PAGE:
Earlier this year, a new scientific article was published about the possible correlation between feeding raw chicken and the uncommon disease polyradiculoneuritis (APN), that can cause canine paralysis.
Since then, several Vetaround dog owners have asked me whether it’s safe to feed their dogs raw chicken.
And although the full story is still evolving and there is also an ongoing debate in general about whether to feed any raw food diets, it’s important to understand the risks and benefits involved with feeding your pets any raw food, but especially raw chicken.
So, to help you decide what’s best for your dog, here’s my summary of the study’s outcomes.
The Link between Raw Chicken and Canine Paralysis
Raw chicken necks are often recommended to pet owners for dental health. They are a popular treat for smaller dogs and readily available in supermarkets.
Yet after new research by University of Melbourne came to light in February 2018, vets now warn against feeding this raw meat to dogs. In particular, they warn against chicken necks.
The study found that dogs who eat raw chicken have a 70-fold increased risk of developing Acute PolyradiculoNeuritis (APN). This disease can lead to a fatal form of paralysis in dogs.
The study suggests the risk of paralysis is due to a link between the bacteria campylobacter (found in raw chicken) and the development of APN.
The Role Campylobacter Plays in APN
Out of the 70 dogs in the study with symptoms of APN, 48% of them had the campylobacter infection too. The study’s lead author links campylobacter to changes in a dog’s immune system, which may then leads to paralysis.
It is important to remember that questions still remain about the results found by this study. In particular how strong the link is between campylobacter and APN. In fact, the majority of dogs in the study who developed APN did not have campylobacter. Campylobacter is actually a common bacteria that sits in the gut of dogs with no obvious symptoms.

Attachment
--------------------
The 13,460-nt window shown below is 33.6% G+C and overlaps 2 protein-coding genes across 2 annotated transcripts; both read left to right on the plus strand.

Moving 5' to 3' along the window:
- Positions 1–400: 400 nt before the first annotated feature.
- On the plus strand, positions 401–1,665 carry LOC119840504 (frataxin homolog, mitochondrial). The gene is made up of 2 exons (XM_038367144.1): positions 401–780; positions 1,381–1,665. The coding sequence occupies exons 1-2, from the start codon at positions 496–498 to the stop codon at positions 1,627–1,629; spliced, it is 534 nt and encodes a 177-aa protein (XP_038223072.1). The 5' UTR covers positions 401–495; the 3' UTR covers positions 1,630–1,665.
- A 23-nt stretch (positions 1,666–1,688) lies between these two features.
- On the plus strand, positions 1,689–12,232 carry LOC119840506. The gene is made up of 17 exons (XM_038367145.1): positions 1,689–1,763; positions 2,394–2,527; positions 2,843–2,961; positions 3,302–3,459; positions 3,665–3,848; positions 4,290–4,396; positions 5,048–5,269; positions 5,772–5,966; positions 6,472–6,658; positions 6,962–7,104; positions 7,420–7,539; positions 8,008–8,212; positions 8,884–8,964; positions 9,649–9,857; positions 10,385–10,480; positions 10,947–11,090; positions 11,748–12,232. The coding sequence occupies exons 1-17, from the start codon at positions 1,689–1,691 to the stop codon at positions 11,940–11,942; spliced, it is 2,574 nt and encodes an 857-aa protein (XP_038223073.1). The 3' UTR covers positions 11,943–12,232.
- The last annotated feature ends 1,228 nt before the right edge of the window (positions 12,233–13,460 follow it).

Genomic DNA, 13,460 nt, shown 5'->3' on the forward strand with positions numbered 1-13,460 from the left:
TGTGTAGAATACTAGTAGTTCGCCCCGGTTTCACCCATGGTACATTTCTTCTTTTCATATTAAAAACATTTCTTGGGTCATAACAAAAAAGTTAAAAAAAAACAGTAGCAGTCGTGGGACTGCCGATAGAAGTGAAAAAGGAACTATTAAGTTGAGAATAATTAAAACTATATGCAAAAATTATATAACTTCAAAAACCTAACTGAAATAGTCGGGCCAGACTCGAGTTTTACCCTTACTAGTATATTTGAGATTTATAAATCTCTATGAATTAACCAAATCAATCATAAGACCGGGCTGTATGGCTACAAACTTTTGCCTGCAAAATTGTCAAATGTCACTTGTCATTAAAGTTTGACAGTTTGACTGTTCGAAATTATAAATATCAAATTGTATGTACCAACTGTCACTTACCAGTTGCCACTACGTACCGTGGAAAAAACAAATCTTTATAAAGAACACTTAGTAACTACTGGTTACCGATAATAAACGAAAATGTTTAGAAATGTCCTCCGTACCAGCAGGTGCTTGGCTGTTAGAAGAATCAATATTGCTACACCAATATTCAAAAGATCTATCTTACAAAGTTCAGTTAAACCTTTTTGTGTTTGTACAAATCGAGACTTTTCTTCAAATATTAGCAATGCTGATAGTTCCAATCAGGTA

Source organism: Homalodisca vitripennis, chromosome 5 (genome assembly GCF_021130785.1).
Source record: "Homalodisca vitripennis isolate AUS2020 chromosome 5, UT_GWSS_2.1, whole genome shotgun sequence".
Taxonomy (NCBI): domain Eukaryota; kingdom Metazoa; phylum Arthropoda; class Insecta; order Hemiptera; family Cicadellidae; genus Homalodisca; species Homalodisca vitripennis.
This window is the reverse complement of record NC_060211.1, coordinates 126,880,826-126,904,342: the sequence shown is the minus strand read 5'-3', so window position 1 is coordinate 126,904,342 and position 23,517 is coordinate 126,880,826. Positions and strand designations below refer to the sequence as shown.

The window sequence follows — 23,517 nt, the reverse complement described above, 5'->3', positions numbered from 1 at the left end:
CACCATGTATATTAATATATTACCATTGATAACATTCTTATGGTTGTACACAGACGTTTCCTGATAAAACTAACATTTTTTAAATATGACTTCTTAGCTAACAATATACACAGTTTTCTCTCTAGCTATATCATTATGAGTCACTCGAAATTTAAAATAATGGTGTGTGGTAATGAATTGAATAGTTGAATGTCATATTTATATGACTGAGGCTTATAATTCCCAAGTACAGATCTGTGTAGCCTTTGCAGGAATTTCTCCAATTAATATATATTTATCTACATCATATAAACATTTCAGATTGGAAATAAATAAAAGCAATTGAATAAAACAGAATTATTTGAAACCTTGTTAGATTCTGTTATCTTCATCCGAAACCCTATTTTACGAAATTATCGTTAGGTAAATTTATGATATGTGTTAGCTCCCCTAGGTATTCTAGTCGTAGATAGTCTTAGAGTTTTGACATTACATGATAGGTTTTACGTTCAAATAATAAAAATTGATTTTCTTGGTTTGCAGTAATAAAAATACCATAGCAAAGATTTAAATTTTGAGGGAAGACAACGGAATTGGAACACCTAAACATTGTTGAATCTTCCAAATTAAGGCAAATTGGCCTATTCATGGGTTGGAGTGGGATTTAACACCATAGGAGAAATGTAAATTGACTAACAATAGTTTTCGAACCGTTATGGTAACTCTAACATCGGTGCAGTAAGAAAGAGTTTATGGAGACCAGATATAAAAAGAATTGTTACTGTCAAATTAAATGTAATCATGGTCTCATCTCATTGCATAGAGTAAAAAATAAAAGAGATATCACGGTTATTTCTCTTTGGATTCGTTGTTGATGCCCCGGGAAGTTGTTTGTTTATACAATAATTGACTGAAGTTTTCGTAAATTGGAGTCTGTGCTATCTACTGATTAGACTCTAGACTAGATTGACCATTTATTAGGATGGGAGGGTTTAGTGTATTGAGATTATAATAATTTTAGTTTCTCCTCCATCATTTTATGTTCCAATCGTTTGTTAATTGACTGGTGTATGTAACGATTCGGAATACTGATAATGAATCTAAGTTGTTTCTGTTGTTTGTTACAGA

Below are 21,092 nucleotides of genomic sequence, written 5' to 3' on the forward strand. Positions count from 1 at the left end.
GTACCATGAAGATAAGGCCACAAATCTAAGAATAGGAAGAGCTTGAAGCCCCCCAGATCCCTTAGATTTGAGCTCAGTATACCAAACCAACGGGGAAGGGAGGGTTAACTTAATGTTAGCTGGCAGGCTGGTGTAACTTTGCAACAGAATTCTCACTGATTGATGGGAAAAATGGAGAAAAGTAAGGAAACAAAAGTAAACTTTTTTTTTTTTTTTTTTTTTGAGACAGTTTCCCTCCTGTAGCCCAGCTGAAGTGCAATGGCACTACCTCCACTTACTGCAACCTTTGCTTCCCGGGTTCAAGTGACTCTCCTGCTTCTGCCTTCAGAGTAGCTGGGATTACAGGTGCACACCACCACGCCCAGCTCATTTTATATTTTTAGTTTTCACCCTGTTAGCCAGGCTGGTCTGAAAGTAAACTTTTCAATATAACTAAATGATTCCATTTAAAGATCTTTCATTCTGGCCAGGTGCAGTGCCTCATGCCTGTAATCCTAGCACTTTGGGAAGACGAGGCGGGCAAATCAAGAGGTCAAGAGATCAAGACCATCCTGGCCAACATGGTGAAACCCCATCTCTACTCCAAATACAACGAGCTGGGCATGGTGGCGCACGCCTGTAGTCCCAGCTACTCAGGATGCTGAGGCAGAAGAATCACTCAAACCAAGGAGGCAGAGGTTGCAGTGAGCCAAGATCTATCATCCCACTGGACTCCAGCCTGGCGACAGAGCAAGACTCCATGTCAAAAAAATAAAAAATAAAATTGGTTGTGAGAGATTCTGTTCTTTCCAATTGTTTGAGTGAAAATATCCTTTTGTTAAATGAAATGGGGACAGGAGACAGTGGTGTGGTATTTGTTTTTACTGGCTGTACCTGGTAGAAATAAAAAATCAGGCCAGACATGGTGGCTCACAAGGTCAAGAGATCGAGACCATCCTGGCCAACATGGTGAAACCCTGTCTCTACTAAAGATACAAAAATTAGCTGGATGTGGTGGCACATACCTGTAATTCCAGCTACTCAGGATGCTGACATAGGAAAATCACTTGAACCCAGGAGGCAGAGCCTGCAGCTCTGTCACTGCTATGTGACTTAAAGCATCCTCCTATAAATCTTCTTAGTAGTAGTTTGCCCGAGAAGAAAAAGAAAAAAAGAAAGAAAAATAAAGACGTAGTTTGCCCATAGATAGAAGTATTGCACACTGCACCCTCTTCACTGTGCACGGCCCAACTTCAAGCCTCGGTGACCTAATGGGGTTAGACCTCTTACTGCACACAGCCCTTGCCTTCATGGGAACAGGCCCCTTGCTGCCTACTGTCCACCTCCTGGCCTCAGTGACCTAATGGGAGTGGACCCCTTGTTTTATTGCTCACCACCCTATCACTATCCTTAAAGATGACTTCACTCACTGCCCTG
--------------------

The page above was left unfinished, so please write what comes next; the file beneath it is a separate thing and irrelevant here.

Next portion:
The key point here is that dogs can develop APN without eating raw chicken. Apart from campylobacter, another cause of APN can be gastrointestinal infections.
The Symptoms and Treatment of APN
The symptoms of APN can be quite debilitating and distressing for owners. We often see the disease amongst smaller dogs. The progression is usually as follows:
- Hind legs first become weak
- The weakness then progresses to the front legs
- Finally weakness to the face, neck and head
There is currently no medication available to treat APN in dogs. The good news is that most dogs recover without treatment, although it may take up to six months. To assist recovery, owners should feed their dog plenty of water and nutritious food.
I stress that this is a very rare disease, which in some cases can be fatal.
So What Should You Feed Your Dog?
Matthias le Chevoir, the chief investigator of the study, said the cause of APN has long been unknown. Yet the results are concerning given the growing trend to feed dogs raw meat diets.
“We would recommend that owners choose regular dog food rather than chicken necks until we know more about this debilitating condition”
And although debate continues amongst vets and pet owners about whether to feed any raw food to dogs, I would personally recommend a healthy diet consisting of mostly wet dog food with raw food kept to a minimum.
If you’re still not sure what’s the right food to feed your dog, contact us and a mobile vet can come to your home, discuss the risks and benefits of various diets, and help you assess what’s best for your pet.
There are risks involved with feeding your dog any raw food, and the potential for infectious diseases which sometimes can be zoonotic…in other words, you can potentially catch these diseases from your dog.
So, yes, there are some benefits, in my opinion, to feeding raw or “non-processed” foods to your dog, but it is important you are also aware of the potential risks so you can make your own informed choice.
Contact us to find out more.